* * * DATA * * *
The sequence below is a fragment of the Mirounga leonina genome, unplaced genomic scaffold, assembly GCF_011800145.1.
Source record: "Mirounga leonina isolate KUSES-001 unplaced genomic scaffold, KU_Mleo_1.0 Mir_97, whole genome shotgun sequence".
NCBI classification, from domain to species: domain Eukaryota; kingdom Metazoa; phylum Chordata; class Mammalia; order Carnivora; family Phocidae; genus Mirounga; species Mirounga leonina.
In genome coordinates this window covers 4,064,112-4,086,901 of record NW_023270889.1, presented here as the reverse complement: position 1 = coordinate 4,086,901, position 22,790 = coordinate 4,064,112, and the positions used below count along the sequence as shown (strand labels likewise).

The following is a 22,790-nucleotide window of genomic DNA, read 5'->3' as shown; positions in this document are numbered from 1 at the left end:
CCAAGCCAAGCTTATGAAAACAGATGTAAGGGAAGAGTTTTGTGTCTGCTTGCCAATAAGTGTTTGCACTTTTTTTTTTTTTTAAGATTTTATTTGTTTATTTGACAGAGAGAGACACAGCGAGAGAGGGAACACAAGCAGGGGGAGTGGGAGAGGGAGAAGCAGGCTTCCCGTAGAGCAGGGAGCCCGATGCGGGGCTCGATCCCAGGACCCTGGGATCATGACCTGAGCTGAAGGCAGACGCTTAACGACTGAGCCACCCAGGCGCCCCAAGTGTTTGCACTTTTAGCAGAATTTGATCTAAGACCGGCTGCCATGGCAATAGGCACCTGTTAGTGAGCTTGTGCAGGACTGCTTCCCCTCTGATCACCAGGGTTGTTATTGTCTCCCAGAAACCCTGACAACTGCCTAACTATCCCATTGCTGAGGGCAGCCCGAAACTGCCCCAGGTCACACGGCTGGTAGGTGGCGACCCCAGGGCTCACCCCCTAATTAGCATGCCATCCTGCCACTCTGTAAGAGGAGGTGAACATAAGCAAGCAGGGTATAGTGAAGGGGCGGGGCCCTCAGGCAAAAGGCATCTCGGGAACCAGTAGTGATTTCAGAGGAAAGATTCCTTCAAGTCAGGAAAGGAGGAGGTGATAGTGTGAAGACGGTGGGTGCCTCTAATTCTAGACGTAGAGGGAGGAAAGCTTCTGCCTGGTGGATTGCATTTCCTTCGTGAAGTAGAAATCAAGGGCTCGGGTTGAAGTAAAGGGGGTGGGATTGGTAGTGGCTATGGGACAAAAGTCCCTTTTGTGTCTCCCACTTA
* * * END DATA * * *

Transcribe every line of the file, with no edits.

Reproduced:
The sequence below is a fragment of the Mirounga leonina genome, unplaced genomic scaffold, assembly GCF_011800145.1.
Source record: "Mirounga leonina isolate KUSES-001 unplaced genomic scaffold, KU_Mleo_1.0 Mir_97, whole genome shotgun sequence".
NCBI classification, from domain to species: domain Eukaryota; kingdom Metazoa; phylum Chordata; class Mammalia; order Carnivora; family Phocidae; genus Mirounga; species Mirounga leonina.
In genome coordinates this window covers 4,064,112-4,086,901 of record NW_023270889.1, presented here as the reverse complement: position 1 = coordinate 4,086,901, position 22,790 = coordinate 4,064,112, and the positions used below count along the sequence as shown (strand labels likewise).

The following is a 22,790-nucleotide window of genomic DNA, read 5'->3' as shown; positions in this document are numbered from 1 at the left end:
CCAAGCCAAGCTTATGAAAACAGATGTAAGGGAAGAGTTTTGTGTCTGCTTGCCAATAAGTGTTTGCACTTTTTTTTTTTTTTAAGATTTTATTTGTTTATTTGACAGAGAGAGACACAGCGAGAGAGGGAACACAAGCAGGGGGAGTGGGAGAGGGAGAAGCAGGCTTCCCGTAGAGCAGGGAGCCCGATGCGGGGCTCGATCCCAGGACCCTGGGATCATGACCTGAGCTGAAGGCAGACGCTTAACGACTGAGCCACCCAGGCGCCCCAAGTGTTTGCACTTTTAGCAGAATTTGATCTAAGACCGGCTGCCATGGCAATAGGCACCTGTTAGTGAGCTTGTGCAGGACTGCTTCCCCTCTGATCACCAGGGTTGTTATTGTCTCCCAGAAACCCTGACAACTGCCTAACTATCCCATTGCTGAGGGCAGCCCGAAACTGCCCCAGGTCACACGGCTGGTAGGTGGCGACCCCAGGGCTCACCCCCTAATTAGCATGCCATCCTGCCACTCTGTAAGAGGAGGTGAACATAAGCAAGCAGGGTATAGTGAAGGGGCGGGGCCCTCAGGCAAAAGGCATCTCGGGAACCAGTAGTGATTTCAGAGGAAAGATTCCTTCAAGTCAGGAAAGGAGGAGGTGATAGTGTGAAGACGGTGGGTGCCTCTAATTCTAGACGTAGAGGGAGGAAAGCTTCTGCCTGGTGGATTGCATTTCCTTCGTGAAGTAGAAATCAAGGGCTCGGGTTGAAGTAAAGGGGGTGGGATTGGTAGTGGCTATGGGACAAAAGTCCCTTTTGTGTCTCCCACTTA